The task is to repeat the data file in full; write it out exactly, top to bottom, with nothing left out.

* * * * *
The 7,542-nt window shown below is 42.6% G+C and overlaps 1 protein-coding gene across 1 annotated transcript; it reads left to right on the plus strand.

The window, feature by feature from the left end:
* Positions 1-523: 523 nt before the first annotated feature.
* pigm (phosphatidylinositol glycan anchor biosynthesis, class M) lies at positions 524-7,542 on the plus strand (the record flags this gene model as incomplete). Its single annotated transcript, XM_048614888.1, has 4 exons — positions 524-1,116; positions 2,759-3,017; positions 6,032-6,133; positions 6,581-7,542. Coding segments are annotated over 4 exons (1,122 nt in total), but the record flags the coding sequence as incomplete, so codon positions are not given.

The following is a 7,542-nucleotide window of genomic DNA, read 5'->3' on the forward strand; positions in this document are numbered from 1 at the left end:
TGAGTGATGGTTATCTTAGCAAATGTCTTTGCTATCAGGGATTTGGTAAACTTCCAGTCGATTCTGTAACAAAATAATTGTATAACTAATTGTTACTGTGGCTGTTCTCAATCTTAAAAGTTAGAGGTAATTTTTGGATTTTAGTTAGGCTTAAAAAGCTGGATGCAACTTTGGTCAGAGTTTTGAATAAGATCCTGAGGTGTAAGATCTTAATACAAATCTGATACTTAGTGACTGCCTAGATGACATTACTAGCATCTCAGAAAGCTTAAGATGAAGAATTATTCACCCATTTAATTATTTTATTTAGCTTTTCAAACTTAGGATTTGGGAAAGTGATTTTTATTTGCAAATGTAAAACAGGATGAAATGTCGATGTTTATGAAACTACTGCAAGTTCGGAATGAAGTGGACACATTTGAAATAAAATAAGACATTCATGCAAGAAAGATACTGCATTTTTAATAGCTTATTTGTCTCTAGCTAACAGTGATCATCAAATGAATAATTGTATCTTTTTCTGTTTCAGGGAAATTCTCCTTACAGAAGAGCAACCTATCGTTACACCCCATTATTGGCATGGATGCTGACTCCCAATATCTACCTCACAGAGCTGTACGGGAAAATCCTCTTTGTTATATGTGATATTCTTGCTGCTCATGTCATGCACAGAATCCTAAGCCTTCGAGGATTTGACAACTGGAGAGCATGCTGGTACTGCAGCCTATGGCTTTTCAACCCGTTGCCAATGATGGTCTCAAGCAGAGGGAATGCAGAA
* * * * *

The 7,542-nt window shown below is 42.6% G+C and overlaps 1 protein-coding gene across 1 annotated transcript; it reads left to right on the plus strand.

The window, feature by feature from the left end:
* Positions 1-523: 523 nt before the first annotated feature.
* pigm (phosphatidylinositol glycan anchor biosynthesis, class M) lies at positions 524-7,542 on the plus strand (the record flags this gene model as incomplete). Its single annotated transcript, XM_048614888.1, has 4 exons — positions 524-1,116; positions 2,759-3,017; positions 6,032-6,133; positions 6,581-7,542. Coding segments are annotated over 4 exons (1,122 nt in total), but the record flags the coding sequence as incomplete, so codon positions are not given.

The following is a 7,542-nucleotide window of genomic DNA, read 5'->3' on the forward strand; positions in this document are numbered from 1 at the left end:
TGAGTGATGGTTATCTTAGCAAATGTCTTTGCTATCAGGGATTTGGTAAACTTCCAGTCGATTCTGTAACAAAATAATTGTATAACTAATTGTTACTGTGGCTGTTCTCAATCTTAAAAGTTAGAGGTAATTTTTGGATTTTAGTTAGGCTTAAAAAGCTGGATGCAACTTTGGTCAGAGTTTTGAATAAGATCCTGAGGTGTAAGATCTTAATACAAATCTGATACTTAGTGACTGCCTAGATGACATTACTAGCATCTCAGAAAGCTTAAGATGAAGAATTATTCACCCATTTAATTATTTTATTTAGCTTTTCAAACTTAGGATTTGGGAAAGTGATTTTTATTTGCAAATGTAAAACAGGATGAAATGTCGATGTTTATGAAACTACTGCAAGTTCGGAATGAAGTGGACACATTTGAAATAAAATAAGACATTCATGCAAGAAAGATACTGCATTTTTAATAGCTTATTTGTCTCTAGCTAACAGTGATCATCAAATGAATAATTGTATCTTTTTCTGTTTCAGGGAAATTCTCCTTACAGAAGAGCAACCTATCGTTACACCCCATTATTGGCATGGATGCTGACTCCCAATATCTACCTCACAGAGCTGTACGGGAAAATCCTCTTTGTTATATGTGATATTCTTGCTGCTCATGTCATGCACAGAATCCTAAGCCTTCGAGGATTTGACAACTGGAGAGCATGCTGGTACTGCAGCCTATGGCTTTTCAACCCGTTGCCAATGATGGTCTCAAGCAGAGGGAATGCAGAA